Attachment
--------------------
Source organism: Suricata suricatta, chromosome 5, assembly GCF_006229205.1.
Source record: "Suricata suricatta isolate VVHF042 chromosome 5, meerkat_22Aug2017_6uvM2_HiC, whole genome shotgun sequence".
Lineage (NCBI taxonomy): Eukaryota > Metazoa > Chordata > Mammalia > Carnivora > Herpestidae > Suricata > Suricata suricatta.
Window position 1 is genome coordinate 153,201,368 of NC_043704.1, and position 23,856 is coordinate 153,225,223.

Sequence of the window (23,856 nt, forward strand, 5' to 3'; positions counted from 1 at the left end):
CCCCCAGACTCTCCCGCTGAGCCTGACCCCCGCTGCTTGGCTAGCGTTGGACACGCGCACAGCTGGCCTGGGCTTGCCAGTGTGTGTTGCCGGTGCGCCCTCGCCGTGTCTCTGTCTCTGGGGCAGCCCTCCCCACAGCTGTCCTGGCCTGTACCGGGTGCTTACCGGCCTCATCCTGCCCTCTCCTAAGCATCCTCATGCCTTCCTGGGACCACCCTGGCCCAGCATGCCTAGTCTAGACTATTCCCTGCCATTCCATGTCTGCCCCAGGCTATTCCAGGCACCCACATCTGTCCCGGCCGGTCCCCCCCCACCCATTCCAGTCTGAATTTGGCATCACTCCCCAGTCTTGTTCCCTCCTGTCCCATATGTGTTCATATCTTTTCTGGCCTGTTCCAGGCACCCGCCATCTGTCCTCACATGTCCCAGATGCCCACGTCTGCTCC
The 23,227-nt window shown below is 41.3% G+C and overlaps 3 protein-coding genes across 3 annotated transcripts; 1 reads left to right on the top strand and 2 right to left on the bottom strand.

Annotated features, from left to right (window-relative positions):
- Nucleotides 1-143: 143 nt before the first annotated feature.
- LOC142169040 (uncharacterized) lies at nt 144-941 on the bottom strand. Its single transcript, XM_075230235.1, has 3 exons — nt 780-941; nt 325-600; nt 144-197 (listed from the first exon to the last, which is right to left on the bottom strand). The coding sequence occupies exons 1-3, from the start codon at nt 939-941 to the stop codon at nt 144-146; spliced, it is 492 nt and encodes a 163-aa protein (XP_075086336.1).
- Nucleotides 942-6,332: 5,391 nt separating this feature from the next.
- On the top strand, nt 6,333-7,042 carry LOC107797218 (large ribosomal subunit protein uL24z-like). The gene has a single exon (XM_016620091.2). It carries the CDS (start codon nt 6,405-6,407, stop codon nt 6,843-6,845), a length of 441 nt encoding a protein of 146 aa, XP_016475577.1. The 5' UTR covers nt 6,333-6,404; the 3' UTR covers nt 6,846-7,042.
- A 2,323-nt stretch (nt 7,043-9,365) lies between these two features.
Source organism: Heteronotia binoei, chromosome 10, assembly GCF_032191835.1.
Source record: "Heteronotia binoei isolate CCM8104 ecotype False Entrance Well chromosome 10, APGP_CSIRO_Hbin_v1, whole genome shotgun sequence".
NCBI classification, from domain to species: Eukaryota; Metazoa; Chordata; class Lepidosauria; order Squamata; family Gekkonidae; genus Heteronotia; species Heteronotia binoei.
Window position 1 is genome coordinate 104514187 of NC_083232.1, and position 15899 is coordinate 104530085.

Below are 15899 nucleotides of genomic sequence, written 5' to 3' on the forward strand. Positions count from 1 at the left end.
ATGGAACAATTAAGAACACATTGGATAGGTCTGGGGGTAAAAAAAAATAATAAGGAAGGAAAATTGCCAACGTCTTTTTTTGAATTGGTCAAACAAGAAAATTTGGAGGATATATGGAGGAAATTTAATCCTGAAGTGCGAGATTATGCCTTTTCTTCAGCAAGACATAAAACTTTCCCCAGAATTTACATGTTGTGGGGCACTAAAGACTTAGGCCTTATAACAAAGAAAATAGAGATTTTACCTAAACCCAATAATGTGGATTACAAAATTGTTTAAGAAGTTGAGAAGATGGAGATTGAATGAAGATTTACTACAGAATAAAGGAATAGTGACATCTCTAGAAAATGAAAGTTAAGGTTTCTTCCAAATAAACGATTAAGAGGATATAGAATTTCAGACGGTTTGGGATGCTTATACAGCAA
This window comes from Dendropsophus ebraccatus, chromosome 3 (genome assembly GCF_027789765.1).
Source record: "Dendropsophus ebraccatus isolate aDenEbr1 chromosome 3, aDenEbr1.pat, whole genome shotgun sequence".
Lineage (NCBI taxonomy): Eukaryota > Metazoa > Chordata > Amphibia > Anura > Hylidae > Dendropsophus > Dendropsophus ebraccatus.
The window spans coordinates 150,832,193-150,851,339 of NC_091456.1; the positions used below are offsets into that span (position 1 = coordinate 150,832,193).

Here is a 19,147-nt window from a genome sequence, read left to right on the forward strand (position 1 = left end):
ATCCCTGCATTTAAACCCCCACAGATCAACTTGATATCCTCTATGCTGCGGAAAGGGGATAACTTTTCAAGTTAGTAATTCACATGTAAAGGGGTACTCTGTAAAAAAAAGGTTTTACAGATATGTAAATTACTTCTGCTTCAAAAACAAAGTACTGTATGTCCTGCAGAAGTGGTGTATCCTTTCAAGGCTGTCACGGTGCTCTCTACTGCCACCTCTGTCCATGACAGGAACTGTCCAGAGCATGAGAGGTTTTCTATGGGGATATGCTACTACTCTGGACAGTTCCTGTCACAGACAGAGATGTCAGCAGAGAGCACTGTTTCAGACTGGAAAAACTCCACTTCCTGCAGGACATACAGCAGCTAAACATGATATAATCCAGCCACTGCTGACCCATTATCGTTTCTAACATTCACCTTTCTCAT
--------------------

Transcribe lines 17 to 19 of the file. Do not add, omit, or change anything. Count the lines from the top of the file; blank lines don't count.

Window position 1 is genome coordinate 104514187 of NC_083232.1, and position 15899 is coordinate 104530085.

Below are 15899 nucleotides of genomic sequence, written 5' to 3' on the forward strand. Positions count from 1 at the left end.
ATGGAACAATTAAGAACACATTGGATAGGTCTGGGGGTAAAAAAAAATAATAAGGAAGGAAAATTGCCAACGTCTTTTTTTGAATTGGTCAAACAAGAAAATTTGGAGGATATATGGAGGAAATTTAATCCTGAAGTGCGAGATTATGCCTTTTCTTCAGCAAGACATAAAACTTTCCCCAGAATTTACATGTTGTGGGGCACTAAAGACTTAGGCCTTATAACAAAGAAAATAGAGATTTTACCTAAACCCAATAATGTGGATTACAAAATTGTTTAAGAAGTTGAGAAGATGGAGATTGAATGAAGATTTACTACAGAATAAAGGAATAGTGACATCTCTAGAAAATGAAAGTTAAGGTTTCTTCCAAATAAACGATTAAGAGGATATAGAATTTCAGACGGTTTGGGATGCTTATACAGCAA